We are starting a new video series under the Telecom category titled, “15 mins with 5G”. This is an attempt to demystify the jargons, concepts, and the technology landscape around the advent of 5G communication which is going to shape the future of cellular wireless communication over the next few years. It will be presented to you in a short, byte sized, video-based guided tours and leverage the information available form the web and the standards documents. In this first part, we will cover a brief introduction to 5G.
The video and the knowledge nuggets are provided by Imtiyaz Ali, a telecom versatilist specialized in wireless mobile networks. He is a technical author and has published research papers and white papers on 5G and related areas, across various telecom forums.
A Brief Introduction to 5G
This video will guide you through the web resources that specify the high-level definition & expectations for a 5G system, along with an overview of the specifications and standards bodies behind 5G. (Set the resolution settings to 720p for best video quality)
Knowledge Nuggets on 5G
What is 5G
(Refer video at 1:30 mins)
It is defined in ITU IMT-2020 requirements and 3GPP Release 15:
• ITU IMT-2020 standard – Theoretical peak download capacity of 20 gigabits
• 3GPP – Any system using NR (New Radio) software
• The International Telecommunications Union (ITU) – Final Standards – International Mobile Telecommunications (IMT)-2020.
• The 3GPP is the mobile industry standards – Submits proposed specifications to the ITU to be part of the IMT-2020 standard.
• Mobile operators and vendors – Participate in the 3GPP specification process for realizing interoperability between multiple vendors.
(Refer video at 3:50 mins)
Image courtesy, frankrayal.com
• Release 14 – Preliminary Study
• Release 15 – 5G Phase 1 – Basic features of 5G
• Release 16 – 5G Phase 2 – Additional Features on 5G
Purpose of Release 14 is to conduct a preliminary study, establish technical specifications (TSs) and then to write technical reports (TRs) of 5G.
The scope of NR will be standardized in Release 15
Additionally, a Non-Standalone (NSA) mode is proposed wherein 5G NR and LTE can work together with LTE as an anchor on the control plane. Standalone(SA) mode will continue to work independently.
ITU Definition of 5G network services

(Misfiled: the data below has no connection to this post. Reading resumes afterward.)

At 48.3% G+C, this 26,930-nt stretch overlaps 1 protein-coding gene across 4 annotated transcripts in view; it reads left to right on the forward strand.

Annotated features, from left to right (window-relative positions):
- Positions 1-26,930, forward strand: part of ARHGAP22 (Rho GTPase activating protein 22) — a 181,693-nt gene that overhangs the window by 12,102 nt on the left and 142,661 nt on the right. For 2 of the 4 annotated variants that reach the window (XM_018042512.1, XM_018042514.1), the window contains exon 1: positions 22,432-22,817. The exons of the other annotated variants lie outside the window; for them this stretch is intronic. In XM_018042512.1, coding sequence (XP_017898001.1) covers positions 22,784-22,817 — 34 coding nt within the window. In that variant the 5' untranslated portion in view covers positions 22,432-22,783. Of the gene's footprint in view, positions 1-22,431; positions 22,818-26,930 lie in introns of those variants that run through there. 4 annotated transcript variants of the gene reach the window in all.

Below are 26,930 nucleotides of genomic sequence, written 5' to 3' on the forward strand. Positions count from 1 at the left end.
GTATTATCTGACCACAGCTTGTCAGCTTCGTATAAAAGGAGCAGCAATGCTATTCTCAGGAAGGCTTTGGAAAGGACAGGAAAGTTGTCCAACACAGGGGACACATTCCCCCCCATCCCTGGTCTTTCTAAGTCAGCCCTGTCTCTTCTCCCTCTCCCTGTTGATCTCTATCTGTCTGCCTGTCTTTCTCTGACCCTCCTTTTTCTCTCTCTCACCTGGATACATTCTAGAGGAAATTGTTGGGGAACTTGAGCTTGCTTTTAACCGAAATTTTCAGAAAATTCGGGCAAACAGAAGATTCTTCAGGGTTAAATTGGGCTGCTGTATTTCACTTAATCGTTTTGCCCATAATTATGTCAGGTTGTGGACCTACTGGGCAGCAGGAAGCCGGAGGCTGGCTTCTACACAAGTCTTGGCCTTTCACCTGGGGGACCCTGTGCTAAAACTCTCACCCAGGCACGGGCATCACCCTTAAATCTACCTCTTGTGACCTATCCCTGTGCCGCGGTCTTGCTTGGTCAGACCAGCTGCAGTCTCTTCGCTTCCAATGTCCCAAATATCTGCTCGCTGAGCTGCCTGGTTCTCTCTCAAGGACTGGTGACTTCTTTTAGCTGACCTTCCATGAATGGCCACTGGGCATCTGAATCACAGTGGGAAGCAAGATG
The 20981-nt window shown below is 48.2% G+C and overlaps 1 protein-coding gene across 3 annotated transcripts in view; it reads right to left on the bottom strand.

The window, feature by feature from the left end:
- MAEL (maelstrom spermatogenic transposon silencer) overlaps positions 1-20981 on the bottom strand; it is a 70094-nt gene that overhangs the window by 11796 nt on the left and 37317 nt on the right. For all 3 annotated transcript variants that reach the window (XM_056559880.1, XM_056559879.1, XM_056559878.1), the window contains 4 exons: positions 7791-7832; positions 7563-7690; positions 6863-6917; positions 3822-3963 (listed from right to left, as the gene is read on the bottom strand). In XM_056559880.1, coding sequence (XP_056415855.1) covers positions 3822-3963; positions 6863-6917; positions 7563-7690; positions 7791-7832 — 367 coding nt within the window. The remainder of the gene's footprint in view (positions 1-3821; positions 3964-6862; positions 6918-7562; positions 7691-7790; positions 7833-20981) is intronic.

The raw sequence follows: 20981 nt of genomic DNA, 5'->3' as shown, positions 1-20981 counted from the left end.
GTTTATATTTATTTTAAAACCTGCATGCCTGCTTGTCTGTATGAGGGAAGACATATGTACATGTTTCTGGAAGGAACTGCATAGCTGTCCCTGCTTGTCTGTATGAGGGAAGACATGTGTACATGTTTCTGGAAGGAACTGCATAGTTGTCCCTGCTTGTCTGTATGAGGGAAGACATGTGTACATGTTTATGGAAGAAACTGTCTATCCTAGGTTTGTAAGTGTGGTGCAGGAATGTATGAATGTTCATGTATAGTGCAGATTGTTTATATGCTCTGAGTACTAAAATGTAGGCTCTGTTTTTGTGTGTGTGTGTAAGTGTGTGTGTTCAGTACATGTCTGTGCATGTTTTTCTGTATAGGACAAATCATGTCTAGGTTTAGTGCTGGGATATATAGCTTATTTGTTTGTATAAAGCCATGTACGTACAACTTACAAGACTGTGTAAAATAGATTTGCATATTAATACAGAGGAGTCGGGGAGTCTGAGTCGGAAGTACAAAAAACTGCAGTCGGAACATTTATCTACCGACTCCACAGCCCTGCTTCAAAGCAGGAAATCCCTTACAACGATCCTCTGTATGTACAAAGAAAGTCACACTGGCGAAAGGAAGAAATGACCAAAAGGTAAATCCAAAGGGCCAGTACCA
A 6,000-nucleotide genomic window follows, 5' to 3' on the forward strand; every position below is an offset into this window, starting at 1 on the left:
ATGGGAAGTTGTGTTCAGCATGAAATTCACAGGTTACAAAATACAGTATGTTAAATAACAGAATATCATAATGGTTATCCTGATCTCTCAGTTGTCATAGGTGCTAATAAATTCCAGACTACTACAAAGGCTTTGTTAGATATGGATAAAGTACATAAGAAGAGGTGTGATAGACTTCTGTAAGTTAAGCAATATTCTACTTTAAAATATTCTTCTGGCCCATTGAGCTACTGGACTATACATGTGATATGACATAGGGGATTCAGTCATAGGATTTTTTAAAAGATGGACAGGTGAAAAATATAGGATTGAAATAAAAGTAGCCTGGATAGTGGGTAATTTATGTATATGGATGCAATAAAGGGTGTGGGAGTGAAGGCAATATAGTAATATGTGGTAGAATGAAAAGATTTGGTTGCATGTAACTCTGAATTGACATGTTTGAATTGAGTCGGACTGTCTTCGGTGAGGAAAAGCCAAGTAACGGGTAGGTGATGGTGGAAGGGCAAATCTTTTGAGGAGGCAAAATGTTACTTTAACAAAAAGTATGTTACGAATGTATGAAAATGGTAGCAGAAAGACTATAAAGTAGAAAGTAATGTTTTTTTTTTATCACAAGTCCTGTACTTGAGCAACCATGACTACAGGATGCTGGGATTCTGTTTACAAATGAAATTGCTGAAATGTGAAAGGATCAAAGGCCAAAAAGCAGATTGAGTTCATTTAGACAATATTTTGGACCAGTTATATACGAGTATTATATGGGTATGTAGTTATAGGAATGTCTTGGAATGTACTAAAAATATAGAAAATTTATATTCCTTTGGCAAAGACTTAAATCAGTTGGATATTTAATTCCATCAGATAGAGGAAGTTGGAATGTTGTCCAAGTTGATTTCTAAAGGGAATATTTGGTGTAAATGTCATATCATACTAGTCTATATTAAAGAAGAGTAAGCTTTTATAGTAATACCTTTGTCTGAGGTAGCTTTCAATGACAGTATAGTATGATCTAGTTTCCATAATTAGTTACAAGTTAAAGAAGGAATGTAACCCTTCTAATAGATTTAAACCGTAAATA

(Refer video at 5:55 mins)
1. enhanced Mobile Broadband (eMBB) – Handsets – Higher data rates and better coverage
2. Ultra-Reliable Low-Latency Communications (URLLC) – Applications and autonomous vehicles – on latency and reliability
3. Massive Machine Type Communications (MMTC) – Sensors – very large device density – very large device density
Image courtesy, 5gamericas.org
Image courtesy, ShareTechnote
enhanced Mobile Broadband (eMBB): These use cases generally have requirements for higher data rates and better coverage.
Ultra-Reliable Low-Latency Communications (URLLC): These use case have very strict requirements on latency and reliability and are used for mission-critical applications.
Massive Machine Type Communications (MMTC): These use cases generally have requirements to support a very large number of devices in a small area, therefore, very large device density. Typical applications fall under IoT based deployments.
(Refer video at 10:25 mins)
Refer Wikipedia on mmWave (millimeter wave) bands
1 Frequency Range 1 (< 6 GHz) : Channel bandwidth - 100 MHz, Maximum modulation - 256-QAM
No significant throughput improvements relative to LTE in the sub-6 GHz band
2 Frequency Range 2 (24–86 GHz) : Channel bandwidth – 400MHZ(Two Channel Aggregation)
PHY Capability – 40 Gbit/s
Capabilities of 5G as per IMT-2020
(Refer video at 9:05 mins)
Wikipedia – https://en.wikipedia.org/wiki/5G
Netmanias – https://www.netmanias.com/en/?m=view&id=reports&no=11609
ShareTechnote – http://www.sharetechnote.com/html/5G/5G_Definition.html#Formal_Definition